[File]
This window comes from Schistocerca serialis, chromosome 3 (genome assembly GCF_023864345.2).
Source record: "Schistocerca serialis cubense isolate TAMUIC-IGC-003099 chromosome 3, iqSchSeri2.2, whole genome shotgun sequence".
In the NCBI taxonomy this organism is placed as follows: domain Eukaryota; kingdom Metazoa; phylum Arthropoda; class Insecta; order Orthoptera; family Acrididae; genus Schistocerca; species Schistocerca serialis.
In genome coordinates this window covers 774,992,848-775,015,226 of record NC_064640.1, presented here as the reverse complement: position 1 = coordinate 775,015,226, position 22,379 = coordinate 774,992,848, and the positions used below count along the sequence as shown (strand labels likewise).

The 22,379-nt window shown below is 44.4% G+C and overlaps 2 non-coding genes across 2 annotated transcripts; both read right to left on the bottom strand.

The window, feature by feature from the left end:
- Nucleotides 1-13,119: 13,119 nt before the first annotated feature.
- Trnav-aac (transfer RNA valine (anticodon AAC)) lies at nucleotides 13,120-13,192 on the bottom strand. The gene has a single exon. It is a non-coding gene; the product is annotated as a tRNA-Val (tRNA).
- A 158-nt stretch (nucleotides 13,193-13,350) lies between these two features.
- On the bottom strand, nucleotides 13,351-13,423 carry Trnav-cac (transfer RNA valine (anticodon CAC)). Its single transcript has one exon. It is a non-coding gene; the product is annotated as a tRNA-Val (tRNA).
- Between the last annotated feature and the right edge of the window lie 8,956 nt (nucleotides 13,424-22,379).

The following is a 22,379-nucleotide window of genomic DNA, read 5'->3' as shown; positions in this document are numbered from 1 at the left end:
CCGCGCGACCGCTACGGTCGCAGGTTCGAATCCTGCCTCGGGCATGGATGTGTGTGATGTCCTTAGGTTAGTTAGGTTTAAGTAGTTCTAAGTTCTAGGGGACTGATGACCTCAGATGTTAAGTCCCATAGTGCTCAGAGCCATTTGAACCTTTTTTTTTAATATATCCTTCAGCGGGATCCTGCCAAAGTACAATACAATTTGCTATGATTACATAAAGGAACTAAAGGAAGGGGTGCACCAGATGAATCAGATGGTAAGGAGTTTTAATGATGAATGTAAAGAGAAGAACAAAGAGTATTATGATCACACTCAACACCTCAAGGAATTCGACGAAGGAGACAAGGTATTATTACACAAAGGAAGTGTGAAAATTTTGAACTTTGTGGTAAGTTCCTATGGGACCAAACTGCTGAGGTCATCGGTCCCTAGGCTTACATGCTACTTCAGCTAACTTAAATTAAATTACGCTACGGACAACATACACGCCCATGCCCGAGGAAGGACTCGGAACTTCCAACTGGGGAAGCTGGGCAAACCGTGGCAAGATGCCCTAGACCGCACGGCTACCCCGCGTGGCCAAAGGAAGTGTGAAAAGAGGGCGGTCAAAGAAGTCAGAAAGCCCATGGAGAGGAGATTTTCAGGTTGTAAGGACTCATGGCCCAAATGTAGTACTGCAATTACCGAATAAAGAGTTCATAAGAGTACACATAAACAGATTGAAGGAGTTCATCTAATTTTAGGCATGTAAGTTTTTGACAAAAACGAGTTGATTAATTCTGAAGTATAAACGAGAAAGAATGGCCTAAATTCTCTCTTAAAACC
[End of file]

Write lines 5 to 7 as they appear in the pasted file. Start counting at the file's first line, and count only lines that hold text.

The 22,379-nt window shown below is 44.4% G+C and overlaps 2 non-coding genes across 2 annotated transcripts; both read right to left on the bottom strand.

The window, feature by feature from the left end:
- Nucleotides 1-13,119: 13,119 nt before the first annotated feature.